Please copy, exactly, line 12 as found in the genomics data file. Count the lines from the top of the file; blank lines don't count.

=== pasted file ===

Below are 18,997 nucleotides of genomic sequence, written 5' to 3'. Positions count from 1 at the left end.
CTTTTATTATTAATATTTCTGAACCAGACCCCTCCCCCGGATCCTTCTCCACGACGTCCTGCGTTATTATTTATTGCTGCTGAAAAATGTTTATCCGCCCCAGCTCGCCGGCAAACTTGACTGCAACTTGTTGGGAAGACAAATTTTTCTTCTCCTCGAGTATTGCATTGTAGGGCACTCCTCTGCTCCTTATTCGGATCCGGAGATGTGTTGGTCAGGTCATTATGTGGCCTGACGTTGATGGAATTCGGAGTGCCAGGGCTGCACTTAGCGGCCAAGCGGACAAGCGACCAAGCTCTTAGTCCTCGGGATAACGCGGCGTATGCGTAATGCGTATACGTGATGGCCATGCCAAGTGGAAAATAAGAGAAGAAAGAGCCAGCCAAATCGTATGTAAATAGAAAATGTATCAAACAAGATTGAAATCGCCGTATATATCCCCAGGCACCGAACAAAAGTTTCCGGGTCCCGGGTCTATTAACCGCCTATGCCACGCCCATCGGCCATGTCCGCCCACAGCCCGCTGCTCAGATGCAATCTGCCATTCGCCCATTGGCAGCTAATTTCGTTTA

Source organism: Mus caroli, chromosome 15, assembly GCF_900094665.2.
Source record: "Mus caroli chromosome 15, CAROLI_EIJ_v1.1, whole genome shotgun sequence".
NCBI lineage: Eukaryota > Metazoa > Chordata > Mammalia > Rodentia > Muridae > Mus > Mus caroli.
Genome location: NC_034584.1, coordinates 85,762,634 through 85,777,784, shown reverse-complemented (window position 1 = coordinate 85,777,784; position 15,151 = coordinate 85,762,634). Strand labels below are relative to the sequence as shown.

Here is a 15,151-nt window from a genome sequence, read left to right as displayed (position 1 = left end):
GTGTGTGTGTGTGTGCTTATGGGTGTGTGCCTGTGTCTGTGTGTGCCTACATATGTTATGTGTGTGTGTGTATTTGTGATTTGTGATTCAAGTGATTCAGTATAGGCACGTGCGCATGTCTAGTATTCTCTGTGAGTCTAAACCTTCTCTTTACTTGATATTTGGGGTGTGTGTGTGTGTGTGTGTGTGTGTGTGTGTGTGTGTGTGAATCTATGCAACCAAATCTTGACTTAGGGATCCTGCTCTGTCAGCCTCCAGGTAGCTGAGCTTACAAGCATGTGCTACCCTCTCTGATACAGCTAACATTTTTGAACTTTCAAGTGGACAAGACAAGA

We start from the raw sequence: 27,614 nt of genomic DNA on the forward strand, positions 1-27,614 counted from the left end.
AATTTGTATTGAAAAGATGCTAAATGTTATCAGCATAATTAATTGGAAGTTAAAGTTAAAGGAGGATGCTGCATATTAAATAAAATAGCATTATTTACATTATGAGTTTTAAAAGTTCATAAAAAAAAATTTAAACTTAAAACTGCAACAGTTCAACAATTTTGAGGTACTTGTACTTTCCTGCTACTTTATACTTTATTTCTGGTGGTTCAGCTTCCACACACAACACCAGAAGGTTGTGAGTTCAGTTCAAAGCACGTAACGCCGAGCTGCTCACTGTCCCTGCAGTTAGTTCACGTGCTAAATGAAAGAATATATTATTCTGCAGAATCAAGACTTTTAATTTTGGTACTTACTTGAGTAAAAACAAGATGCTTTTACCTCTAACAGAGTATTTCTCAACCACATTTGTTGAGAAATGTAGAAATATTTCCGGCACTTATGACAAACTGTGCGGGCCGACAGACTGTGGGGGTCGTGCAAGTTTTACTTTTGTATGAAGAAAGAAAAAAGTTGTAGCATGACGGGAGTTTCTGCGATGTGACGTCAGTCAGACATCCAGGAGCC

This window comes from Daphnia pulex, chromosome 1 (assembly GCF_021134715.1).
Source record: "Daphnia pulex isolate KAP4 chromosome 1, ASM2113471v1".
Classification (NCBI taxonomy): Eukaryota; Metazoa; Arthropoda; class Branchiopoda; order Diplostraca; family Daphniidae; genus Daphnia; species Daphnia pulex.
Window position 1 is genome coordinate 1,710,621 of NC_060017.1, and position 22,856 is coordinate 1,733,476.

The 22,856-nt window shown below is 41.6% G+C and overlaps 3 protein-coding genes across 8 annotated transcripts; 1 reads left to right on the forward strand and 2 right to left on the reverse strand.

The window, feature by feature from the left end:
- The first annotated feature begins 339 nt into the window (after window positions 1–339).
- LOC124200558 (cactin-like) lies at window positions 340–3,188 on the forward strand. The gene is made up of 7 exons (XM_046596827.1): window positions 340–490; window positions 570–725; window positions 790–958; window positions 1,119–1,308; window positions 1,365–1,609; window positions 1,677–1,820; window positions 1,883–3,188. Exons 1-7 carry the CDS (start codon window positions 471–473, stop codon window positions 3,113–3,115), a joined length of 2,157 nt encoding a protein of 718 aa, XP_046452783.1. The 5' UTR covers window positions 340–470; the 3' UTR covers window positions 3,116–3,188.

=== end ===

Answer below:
Source record: "Daphnia pulex isolate KAP4 chromosome 1, ASM2113471v1".